Hiraani located the necklace inside the envelope, it was a locket. It held a picture of Kapena and Alamea (Hiraani’s mother) inside of it. She put it on automatically and headed towards Keani which was already in the forest. Hiraani walked until she located a boy and a woman. She was introduced and became acquainted. The 20-year-old woman was named Rozene and the boy’s name was Alair. They became good friends and Rozene and Alair brought the family into their home. They walked in the forest for another 10 minutes before they saw a house made of dark bark and leaves from trees, a lot of different trees. Hiraani was talking to Alair about Rozene’s home. “Would you like to meet my sister, Selina?” Hiraani’s eyes lit up and she was happy to meet a new person. Alair had walked into the bamboo- made door and called, “Selina! I have someone for you to meet.” Apparently, Selina was the girl who anxiously ran down the steps staring at the floor to prevent an embarrassing fall to the floor. Selina had light brown hair with dark eyes and a young expression. She was wearing a quite unusual dress with interesting and gorgeous designs on it. Hiraani smiled. “I love your dress. Where did you get it?” Selina giggled. “I made it.” Her voice was sweet and polite. She looked at her bare feet humbly. Hiraani was surprised, the girl seemed seven. “It must have been difficult to make.” Selina smiled happily. “Alain, your girlfriend seems nice,” Selina said to Alain. Hiraani laughed. But from the corner of her eye she thought she saw him blush hysterically. “Not really, I make all my clothes. We all do.” Hiraani was impressed and excited to be able to do that herself.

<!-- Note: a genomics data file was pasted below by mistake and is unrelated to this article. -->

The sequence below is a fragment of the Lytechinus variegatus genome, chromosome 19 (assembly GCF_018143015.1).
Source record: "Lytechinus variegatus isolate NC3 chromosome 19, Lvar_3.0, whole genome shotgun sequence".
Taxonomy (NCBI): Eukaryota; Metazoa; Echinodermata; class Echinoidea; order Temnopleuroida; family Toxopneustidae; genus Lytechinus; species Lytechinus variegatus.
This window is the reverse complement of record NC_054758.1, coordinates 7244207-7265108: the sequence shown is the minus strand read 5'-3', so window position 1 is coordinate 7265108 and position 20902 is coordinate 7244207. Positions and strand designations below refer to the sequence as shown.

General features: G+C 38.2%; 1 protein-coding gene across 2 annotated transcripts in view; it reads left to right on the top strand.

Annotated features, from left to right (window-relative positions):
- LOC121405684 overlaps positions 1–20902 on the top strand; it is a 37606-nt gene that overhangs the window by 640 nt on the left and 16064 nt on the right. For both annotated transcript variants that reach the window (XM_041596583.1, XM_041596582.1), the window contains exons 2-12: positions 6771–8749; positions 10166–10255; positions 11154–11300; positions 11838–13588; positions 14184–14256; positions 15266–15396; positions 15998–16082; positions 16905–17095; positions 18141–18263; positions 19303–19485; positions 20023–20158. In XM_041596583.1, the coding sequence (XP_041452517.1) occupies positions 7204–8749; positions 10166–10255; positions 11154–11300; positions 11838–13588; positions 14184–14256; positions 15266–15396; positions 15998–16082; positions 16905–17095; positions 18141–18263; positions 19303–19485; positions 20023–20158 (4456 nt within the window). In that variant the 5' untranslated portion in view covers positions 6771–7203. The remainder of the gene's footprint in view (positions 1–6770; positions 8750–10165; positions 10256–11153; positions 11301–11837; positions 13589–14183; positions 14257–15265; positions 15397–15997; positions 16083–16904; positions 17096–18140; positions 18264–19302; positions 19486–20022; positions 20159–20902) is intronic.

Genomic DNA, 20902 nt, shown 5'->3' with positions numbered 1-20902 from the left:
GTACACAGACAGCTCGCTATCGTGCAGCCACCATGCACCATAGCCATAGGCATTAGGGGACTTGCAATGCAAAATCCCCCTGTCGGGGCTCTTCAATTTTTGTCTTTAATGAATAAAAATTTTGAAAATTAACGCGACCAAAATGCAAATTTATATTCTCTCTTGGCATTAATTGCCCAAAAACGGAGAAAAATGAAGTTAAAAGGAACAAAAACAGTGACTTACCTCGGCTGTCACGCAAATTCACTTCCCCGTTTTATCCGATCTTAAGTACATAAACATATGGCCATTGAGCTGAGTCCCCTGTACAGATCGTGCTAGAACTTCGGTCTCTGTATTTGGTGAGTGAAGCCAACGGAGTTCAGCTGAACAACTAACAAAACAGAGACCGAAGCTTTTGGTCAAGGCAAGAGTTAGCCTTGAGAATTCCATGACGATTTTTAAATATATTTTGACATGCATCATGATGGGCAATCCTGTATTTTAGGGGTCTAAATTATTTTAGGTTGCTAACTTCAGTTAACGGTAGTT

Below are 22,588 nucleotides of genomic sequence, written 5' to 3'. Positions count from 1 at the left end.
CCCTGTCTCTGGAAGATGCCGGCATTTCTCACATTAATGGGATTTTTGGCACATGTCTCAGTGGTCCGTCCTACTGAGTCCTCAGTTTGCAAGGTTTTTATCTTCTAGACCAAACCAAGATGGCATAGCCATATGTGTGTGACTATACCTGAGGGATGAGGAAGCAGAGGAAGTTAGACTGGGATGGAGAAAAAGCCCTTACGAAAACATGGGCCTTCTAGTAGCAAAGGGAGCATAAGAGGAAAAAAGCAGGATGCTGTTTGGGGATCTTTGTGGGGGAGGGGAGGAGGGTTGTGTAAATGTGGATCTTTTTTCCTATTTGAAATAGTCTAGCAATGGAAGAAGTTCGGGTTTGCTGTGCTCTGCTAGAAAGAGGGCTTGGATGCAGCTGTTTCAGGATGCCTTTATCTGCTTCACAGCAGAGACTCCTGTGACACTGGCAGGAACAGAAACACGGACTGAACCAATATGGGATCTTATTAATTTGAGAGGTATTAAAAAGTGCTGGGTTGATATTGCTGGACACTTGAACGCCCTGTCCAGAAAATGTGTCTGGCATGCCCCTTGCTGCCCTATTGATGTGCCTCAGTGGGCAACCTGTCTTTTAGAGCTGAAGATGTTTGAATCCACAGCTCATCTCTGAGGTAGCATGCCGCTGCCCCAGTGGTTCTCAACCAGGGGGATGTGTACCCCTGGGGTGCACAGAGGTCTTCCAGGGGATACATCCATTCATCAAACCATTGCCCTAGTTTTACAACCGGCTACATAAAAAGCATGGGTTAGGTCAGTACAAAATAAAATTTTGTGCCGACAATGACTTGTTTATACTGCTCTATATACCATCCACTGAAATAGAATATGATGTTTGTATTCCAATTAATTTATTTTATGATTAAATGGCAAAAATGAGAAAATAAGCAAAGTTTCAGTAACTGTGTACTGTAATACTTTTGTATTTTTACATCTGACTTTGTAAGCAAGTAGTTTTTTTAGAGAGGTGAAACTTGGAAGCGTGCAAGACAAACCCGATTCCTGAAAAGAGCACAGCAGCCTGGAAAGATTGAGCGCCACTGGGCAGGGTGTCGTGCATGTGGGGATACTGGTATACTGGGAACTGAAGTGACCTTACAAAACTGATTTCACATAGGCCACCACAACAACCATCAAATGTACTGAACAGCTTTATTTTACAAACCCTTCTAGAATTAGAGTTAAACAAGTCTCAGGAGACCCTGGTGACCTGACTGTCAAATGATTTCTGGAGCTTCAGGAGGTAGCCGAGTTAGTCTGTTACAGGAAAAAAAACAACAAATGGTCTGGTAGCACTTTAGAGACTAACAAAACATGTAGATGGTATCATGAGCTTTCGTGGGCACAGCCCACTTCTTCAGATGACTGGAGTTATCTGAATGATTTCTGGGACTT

“Alair!” A voice called. It was Rozene. “Dinner time! Bring your friend and Selina.” Time flies when you’re having fun. Hiraani walked outside with her new friends. Everyone was seated under a canopy made of dry leaves and wood. Rozene was at one end of the short table with no chairs; everyone was sitting criss-cross. A man that Hiraani did not know sat next to the pretty brunette woman, Rozene. Hiraani choose to sit in the empty seat next to Kaloni. The objects on the table were fascinating. Hiraani didn’t think she had a right to call it ‘food’. They didn’t look appetizing but her stomach grumbled in disagreement. There was a giggle from the end of the table; it was Alair. “Let’s eat!” Rozene said proudly.